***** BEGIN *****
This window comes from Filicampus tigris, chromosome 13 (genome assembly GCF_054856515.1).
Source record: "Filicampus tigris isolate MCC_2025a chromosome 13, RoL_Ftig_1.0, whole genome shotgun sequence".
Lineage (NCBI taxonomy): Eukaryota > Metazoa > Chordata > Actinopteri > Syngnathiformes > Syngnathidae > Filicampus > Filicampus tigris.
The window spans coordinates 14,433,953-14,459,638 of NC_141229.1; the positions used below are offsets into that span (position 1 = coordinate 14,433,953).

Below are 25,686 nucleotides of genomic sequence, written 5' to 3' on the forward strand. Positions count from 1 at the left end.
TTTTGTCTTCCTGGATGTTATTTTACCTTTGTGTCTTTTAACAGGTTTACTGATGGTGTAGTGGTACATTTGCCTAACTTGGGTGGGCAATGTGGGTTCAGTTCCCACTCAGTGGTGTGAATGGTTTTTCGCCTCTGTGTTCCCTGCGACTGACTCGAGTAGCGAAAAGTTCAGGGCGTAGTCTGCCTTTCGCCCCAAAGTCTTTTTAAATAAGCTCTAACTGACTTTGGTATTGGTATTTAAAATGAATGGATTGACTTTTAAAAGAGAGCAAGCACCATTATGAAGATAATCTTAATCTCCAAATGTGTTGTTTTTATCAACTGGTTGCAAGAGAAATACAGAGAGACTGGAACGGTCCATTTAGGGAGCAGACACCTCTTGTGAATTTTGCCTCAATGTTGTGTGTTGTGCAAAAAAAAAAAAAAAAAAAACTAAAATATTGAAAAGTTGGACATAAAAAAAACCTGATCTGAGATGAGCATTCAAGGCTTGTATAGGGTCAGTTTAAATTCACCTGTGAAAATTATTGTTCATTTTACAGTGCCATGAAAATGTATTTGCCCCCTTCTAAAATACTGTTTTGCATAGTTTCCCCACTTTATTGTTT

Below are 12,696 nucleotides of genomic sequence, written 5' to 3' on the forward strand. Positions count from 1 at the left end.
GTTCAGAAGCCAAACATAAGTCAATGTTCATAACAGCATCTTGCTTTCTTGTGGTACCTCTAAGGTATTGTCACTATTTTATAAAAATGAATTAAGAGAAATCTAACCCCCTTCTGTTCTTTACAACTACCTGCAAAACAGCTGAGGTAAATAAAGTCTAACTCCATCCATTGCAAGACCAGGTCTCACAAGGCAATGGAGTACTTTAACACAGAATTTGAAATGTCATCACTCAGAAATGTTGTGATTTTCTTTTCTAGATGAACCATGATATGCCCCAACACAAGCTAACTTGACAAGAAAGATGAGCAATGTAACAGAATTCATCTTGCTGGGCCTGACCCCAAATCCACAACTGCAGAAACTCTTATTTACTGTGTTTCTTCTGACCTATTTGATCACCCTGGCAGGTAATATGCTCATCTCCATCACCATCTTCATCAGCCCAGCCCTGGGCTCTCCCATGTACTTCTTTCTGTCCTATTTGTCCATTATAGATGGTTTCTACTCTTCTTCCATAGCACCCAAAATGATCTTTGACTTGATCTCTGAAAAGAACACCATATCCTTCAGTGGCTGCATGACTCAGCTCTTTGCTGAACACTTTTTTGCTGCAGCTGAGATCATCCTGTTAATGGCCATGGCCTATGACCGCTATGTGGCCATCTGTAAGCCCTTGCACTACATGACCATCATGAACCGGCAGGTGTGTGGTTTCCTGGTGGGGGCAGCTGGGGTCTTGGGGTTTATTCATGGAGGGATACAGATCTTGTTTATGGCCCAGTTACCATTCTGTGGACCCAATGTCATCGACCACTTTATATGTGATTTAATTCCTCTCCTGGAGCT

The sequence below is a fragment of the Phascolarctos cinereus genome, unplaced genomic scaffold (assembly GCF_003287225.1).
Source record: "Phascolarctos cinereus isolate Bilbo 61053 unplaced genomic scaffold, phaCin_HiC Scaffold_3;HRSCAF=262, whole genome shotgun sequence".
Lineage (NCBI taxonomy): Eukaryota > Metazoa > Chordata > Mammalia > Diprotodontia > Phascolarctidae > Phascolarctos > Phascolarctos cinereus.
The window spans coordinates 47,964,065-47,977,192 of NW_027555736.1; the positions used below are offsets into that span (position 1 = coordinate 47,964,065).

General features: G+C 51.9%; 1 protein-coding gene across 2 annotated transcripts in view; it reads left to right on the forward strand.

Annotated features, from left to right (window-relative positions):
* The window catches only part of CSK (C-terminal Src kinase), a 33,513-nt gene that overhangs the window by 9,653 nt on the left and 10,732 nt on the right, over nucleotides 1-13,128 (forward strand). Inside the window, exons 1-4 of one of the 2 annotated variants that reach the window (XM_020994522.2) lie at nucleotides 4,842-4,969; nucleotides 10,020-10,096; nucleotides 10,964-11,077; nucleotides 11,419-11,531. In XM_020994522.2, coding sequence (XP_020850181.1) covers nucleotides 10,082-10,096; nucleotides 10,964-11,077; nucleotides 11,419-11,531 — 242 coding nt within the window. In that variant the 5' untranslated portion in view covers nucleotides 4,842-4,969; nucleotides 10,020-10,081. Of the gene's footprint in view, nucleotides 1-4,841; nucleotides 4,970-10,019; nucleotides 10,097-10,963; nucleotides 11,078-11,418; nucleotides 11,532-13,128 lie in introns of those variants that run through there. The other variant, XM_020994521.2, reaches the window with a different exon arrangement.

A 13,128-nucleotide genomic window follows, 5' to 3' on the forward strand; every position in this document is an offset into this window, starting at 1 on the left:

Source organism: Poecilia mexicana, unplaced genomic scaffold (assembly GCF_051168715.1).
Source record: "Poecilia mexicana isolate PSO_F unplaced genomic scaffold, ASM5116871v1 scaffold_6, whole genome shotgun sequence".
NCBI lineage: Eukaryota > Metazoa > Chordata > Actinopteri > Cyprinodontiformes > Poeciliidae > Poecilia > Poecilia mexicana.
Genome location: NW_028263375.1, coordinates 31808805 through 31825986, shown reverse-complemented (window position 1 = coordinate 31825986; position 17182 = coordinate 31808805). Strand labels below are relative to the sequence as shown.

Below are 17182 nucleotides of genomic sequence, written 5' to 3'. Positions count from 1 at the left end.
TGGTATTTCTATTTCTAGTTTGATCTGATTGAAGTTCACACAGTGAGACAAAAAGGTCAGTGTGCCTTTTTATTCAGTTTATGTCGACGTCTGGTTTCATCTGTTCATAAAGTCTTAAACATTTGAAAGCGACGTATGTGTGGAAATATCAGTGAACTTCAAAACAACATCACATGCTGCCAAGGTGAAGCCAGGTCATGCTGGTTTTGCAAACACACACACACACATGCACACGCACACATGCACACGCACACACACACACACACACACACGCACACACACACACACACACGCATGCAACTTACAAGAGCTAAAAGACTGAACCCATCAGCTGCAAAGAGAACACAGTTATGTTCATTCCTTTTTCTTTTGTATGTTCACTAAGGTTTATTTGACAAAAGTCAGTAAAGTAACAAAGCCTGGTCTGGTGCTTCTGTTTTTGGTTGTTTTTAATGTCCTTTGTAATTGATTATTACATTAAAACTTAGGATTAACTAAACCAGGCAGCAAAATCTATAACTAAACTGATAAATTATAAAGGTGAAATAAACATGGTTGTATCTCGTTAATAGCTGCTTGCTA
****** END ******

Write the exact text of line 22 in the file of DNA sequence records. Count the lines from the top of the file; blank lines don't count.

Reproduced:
TGGTATTTCTATTTCTAGTTTGATCTGATTGAAGTTCACACAGTGAGACAAAAAGGTCAGTGTGCCTTTTTATTCAGTTTATGTCGACGTCTGGTTTCATCTGTTCATAAAGTCTTAAACATTTGAAAGCGACGTATGTGTGGAAATATCAGTGAACTTCAAAACAACATCACATGCTGCCAAGGTGAAGCCAGGTCATGCTGGTTTTGCAAACACACACACACACATGCACACGCACACATGCACACGCACACACACACACACACACACACGCACACACACACACACACACGCATGCAACTTACAAGAGCTAAAAGACTGAACCCATCAGCTGCAAAGAGAACACAGTTATGTTCATTCCTTTTTCTTTTGTATGTTCACTAAGGTTTATTTGACAAAAGTCAGTAAAGTAACAAAGCCTGGTCTGGTGCTTCTGTTTTTGGTTGTTTTTAATGTCCTTTGTAATTGATTATTACATTAAAACTTAGGATTAACTAAACCAGGCAGCAAAATCTATAACTAAACTGATAAATTATAAAGGTGAAATAAACATGGTTGTATCTCGTTAATAGCTGCTTGCTA